Attendance is highest among children aged 0 to 2 years, 6% of whom were reported to attend a childminder
|Less than 1% of children aged 0 to 5 years currently attend a playgroup
|No nationally representative data on access
|No nationally representative data on access
Who provides ECCE services in South Africa?
Unlike services in the health- and basic education sectors in South Africa, ECCE programmes are almost exclusively provided by non-government organisations and private individuals.
Providers are either non-profit organisations, subsistence entrepreneurs, or social micro-enterprises. Programmes serving the poorest communities are often small and informal, operating from private homes or rented venues, employing only a small number of employees who earn subsistence stipends and typically do not have formal contracts or employment benefits. Low earnings and lack of social and labour protection for women workers in the childcare sector are common in many countries in the Global South, where ECCE services are primarily provided within the informal economy.(7)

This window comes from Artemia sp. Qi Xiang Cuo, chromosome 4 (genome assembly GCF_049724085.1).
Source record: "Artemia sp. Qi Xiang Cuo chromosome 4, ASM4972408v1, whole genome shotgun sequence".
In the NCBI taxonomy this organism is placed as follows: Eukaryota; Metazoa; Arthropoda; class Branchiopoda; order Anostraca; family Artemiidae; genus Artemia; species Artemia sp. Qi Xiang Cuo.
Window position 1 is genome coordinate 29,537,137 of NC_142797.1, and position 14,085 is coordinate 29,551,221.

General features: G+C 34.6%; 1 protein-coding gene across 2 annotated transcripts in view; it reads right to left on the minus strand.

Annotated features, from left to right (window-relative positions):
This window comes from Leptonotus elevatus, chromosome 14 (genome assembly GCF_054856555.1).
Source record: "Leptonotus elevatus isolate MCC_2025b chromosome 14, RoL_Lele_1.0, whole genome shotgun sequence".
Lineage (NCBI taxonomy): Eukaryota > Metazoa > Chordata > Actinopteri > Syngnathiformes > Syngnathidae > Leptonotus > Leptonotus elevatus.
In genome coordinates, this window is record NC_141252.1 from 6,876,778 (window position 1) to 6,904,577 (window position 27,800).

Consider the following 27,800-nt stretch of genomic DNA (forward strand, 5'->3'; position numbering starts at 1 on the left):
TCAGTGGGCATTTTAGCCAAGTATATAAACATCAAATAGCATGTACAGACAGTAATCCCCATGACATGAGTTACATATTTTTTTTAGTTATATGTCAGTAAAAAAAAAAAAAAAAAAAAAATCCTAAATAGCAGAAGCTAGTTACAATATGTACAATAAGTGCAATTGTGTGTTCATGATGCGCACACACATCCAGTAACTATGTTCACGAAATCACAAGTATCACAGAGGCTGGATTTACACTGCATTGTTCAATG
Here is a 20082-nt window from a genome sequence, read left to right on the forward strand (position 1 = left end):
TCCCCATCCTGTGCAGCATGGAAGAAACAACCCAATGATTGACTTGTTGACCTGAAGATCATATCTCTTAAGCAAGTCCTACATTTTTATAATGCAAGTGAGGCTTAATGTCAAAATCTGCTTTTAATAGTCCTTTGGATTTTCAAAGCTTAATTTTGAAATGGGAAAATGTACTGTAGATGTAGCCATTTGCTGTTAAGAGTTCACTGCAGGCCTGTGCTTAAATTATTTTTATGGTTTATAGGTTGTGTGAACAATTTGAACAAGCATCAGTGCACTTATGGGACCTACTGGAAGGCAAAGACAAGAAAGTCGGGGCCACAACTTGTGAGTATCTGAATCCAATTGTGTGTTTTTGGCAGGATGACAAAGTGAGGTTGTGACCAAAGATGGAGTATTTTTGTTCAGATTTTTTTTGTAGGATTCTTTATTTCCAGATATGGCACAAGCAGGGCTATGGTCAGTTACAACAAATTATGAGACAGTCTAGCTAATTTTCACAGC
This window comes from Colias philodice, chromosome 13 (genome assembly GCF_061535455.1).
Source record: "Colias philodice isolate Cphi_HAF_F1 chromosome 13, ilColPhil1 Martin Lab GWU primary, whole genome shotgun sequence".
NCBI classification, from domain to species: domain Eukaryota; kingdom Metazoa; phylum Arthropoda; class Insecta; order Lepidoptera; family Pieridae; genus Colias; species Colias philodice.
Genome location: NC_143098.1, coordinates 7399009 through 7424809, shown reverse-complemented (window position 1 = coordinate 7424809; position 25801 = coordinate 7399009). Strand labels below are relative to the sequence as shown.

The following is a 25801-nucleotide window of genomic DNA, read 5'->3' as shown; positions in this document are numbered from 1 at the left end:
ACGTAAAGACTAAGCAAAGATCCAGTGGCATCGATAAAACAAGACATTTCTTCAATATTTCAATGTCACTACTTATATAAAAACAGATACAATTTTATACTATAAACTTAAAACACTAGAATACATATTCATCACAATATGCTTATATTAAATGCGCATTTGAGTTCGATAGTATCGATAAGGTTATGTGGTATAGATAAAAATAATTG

In a survey(8) of over 8 500 operators of ECCE programmes, conducted in April 2020, respondents reported that only 35% of the workforce was registered with the Unemployment Insurance Fund, 13% of programmes were registered with the Companies and Intellectual Property Commission, and 45% were registered with the South African Revenue Service. This provides a sense of the level of informality of the sector.